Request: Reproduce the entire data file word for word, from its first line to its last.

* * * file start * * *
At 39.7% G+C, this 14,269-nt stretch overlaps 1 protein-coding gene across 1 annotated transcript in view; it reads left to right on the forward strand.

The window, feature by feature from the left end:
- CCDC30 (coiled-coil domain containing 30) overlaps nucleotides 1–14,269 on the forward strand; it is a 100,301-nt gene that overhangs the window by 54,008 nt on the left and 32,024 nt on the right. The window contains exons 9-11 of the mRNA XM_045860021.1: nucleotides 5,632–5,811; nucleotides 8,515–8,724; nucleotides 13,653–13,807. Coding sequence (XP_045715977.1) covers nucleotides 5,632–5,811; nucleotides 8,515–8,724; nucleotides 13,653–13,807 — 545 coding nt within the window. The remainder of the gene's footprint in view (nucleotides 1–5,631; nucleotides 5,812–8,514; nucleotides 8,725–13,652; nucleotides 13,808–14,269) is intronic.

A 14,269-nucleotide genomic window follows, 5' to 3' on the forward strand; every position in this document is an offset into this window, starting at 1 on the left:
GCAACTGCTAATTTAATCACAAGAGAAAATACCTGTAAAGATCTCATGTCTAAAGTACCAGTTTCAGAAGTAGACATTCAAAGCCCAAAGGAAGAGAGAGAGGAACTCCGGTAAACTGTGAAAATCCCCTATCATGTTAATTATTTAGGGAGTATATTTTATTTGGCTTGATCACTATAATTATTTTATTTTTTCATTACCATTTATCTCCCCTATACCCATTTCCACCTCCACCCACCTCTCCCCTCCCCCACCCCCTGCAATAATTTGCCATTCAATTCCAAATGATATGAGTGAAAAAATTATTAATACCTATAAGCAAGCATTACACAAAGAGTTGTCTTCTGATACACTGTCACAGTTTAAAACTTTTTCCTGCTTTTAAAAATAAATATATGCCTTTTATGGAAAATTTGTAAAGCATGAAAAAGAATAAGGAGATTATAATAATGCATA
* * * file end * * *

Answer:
At 39.7% G+C, this 14,269-nt stretch overlaps 1 protein-coding gene across 1 annotated transcript in view; it reads left to right on the forward strand.

The window, feature by feature from the left end:
- CCDC30 (coiled-coil domain containing 30) overlaps nucleotides 1–14,269 on the forward strand; it is a 100,301-nt gene that overhangs the window by 54,008 nt on the left and 32,024 nt on the right. The window contains exons 9-11 of the mRNA XM_045860021.1: nucleotides 5,632–5,811; nucleotides 8,515–8,724; nucleotides 13,653–13,807. Coding sequence (XP_045715977.1) covers nucleotides 5,632–5,811; nucleotides 8,515–8,724; nucleotides 13,653–13,807 — 545 coding nt within the window. The remainder of the gene's footprint in view (nucleotides 1–5,631; nucleotides 5,812–8,514; nucleotides 8,725–13,652; nucleotides 13,808–14,269) is intronic.

A 14,269-nucleotide genomic window follows, 5' to 3' on the forward strand; every position in this document is an offset into this window, starting at 1 on the left:
GCAACTGCTAATTTAATCACAAGAGAAAATACCTGTAAAGATCTCATGTCTAAAGTACCAGTTTCAGAAGTAGACATTCAAAGCCCAAAGGAAGAGAGAGAGGAACTCCGGTAAACTGTGAAAATCCCCTATCATGTTAATTATTTAGGGAGTATATTTTATTTGGCTTGATCACTATAATTATTTTATTTTTTCATTACCATTTATCTCCCCTATACCCATTTCCACCTCCACCCACCTCTCCCCTCCCCCACCCCCTGCAATAATTTGCCATTCAATTCCAAATGATATGAGTGAAAAAATTATTAATACCTATAAGCAAGCATTACACAAAGAGTTGTCTTCTGATACACTGTCACAGTTTAAAACTTTTTCCTGCTTTTAAAAATAAATATATGCCTTTTATGGAAAATTTGTAAAGCATGAAAAAGAATAAGGAGATTATAATAATGCATA